PONTOONS VS. TRITOONS

Nautical technology advances have never been more present than in the watercraft of today. This is immediately evident when you climb aboard a Tritoon for the first time – leaving little doubt that your grandfather’s pontoon is a vast world away from the millennial upgrades of modern times. But pontoons have certainly not faded into the abyss. While pontoons steadfastly maintain their niche in the boating world, they have spawned some intense engineering design transformations that can only be described as a marvel of supercharged fun called a ‘Tritoon.’ So, what are the differences between a Pontoon and a Tritoon?

PONTOONS

The average pontoon is constructed with a dual tubular design meant for leisure cruising at low-to-moderate speeds, with optimum floor space on a single flat deck in calm waters. The steering ratio is wider and engine capacity only allows for small outboard motors – which means it is not the ideal choice for towing, skiing or tubing. Additionally, pontoons sit lower in the water, factoring in buoyancy and weight distribution; this limits the passenger capacity aboard the craft. While pontoons are perfect for pleasure cruising with a handful of guests, it can become a turbulent wet ride in rough waters or challenging wakes from other nearby boats. Overall, pontoons are designed for the low energy ‘taking it easy’ lifestyle. Models can host activities such as cruising and swimming, grilling and fishing, and small parties.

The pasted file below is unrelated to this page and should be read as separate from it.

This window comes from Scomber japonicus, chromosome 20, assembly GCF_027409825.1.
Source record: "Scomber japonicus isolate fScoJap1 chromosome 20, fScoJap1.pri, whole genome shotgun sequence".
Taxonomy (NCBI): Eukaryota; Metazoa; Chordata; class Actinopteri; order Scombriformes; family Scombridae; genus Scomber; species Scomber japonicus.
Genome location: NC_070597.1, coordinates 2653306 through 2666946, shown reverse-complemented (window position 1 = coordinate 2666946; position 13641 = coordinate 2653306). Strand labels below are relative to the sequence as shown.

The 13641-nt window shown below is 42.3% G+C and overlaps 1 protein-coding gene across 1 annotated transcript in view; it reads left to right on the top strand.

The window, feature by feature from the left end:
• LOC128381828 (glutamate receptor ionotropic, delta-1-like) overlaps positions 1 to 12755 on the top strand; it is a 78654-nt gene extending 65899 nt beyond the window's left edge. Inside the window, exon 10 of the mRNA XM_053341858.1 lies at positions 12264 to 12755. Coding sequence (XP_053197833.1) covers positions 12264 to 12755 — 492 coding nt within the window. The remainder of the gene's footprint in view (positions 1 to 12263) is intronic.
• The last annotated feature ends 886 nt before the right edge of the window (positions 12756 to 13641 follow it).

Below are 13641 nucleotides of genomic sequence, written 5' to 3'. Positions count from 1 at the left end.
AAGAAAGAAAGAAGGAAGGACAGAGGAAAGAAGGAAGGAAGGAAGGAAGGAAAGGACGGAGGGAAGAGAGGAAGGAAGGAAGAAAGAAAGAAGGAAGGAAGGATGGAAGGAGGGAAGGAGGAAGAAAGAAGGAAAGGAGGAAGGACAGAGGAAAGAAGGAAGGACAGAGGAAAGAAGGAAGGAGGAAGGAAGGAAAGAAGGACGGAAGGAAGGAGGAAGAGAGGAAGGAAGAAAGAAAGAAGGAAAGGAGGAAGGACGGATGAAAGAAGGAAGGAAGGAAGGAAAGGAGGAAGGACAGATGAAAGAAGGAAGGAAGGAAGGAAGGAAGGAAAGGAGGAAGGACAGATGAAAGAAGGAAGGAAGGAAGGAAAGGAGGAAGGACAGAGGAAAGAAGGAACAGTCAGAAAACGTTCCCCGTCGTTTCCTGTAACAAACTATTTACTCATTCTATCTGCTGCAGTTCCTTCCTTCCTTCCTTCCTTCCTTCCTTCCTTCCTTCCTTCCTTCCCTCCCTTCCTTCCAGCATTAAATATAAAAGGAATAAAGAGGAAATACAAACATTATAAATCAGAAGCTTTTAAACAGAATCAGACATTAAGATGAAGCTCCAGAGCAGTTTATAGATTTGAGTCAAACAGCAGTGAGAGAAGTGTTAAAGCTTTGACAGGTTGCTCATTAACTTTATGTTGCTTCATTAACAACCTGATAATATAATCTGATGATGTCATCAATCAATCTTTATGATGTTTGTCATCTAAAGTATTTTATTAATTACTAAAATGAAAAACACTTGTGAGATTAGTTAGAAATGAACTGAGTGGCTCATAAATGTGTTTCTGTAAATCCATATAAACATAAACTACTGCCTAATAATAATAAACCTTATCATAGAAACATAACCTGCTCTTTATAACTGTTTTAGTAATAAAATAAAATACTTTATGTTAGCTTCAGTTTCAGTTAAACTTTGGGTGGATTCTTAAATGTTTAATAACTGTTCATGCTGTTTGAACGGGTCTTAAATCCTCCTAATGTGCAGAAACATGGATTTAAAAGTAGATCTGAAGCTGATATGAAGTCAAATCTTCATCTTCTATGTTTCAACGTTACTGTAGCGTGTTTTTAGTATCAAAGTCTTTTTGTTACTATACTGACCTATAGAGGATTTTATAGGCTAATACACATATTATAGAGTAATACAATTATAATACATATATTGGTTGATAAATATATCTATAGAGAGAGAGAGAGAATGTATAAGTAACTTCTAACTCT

TRITOONS

Tritoons are larger and heavier, typically requiring a larger trailer with additional tube support and larger slips for docking and storage. Unlike the Pontoon, it is engineered with a beneficial three tube design built to satisfy the fun, action loving boaters without compromising structural stability and comfort. High energy thrill seekers will be pleased to know the tritoon is equipped to receive larger horsepower engines, translating to less resistance, faster acceleration, and top speeds. These features make the tritoon excellent for towing tubers and skiers. One of the many benefits of a third tube is the improved weight distribution and buoyancy – leaving it to sit higher in the water with a larger deck and passenger capacity. The Tritoons’ structure cuts through rough waters and impending wakes smoothly without the cringing tweaks and torques common to its predecessor. Smaller turning ratios and tighter cornering with power-assisted hydraulic steering have made maneuverability a breeze.

Contributing price factors will vary depending upon your intended purpose and desired comfort, accessories and style. The possibilities are pleasantly endless. Whether you are contemplating a recreational pontoon or the high performance thrill-seeking tritoon – each will bring your family and friends years of fun and adventure.